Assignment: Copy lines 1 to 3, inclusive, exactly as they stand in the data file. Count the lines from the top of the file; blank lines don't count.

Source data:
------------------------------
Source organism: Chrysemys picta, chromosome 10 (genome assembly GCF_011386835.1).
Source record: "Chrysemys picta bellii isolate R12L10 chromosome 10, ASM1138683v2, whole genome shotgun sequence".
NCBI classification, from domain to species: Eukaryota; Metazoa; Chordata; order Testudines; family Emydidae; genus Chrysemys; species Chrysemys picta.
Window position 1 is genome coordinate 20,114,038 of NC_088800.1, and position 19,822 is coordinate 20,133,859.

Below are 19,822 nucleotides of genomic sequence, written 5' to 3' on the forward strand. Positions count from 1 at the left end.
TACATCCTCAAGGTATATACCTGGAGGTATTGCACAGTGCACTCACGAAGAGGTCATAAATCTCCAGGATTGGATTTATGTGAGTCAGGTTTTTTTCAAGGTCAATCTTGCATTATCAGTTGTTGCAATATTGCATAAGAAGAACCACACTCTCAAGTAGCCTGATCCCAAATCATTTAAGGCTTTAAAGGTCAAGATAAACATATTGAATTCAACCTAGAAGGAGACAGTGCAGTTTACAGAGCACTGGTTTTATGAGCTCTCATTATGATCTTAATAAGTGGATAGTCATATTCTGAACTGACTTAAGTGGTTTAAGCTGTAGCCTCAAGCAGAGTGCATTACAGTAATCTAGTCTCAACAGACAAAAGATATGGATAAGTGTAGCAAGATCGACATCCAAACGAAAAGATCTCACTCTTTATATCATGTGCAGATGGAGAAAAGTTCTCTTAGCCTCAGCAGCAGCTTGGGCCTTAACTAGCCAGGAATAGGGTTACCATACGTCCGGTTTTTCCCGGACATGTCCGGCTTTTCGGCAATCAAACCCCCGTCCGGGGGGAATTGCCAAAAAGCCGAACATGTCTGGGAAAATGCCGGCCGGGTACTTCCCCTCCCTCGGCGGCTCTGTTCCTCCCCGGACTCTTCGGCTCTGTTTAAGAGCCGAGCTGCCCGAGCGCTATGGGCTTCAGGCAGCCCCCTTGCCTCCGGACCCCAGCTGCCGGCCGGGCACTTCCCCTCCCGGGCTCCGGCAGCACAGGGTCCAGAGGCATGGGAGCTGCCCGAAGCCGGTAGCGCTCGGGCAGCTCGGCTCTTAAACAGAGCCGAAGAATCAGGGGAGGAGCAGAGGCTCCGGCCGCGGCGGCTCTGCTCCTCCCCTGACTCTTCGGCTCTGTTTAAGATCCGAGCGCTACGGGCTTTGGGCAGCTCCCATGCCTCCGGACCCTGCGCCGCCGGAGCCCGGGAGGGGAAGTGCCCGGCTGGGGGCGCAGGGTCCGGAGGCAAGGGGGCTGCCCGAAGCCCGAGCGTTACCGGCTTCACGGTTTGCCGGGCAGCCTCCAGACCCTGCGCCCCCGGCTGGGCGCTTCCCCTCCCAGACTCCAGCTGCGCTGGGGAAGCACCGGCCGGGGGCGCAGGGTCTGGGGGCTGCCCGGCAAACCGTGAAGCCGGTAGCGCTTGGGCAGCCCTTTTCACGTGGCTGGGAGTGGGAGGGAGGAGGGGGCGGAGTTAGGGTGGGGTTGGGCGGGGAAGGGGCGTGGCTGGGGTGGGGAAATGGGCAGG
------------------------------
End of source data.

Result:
Source organism: Chrysemys picta, chromosome 10 (genome assembly GCF_011386835.1).
Source record: "Chrysemys picta bellii isolate R12L10 chromosome 10, ASM1138683v2, whole genome shotgun sequence".
NCBI classification, from domain to species: Eukaryota; Metazoa; Chordata; order Testudines; family Emydidae; genus Chrysemys; species Chrysemys picta.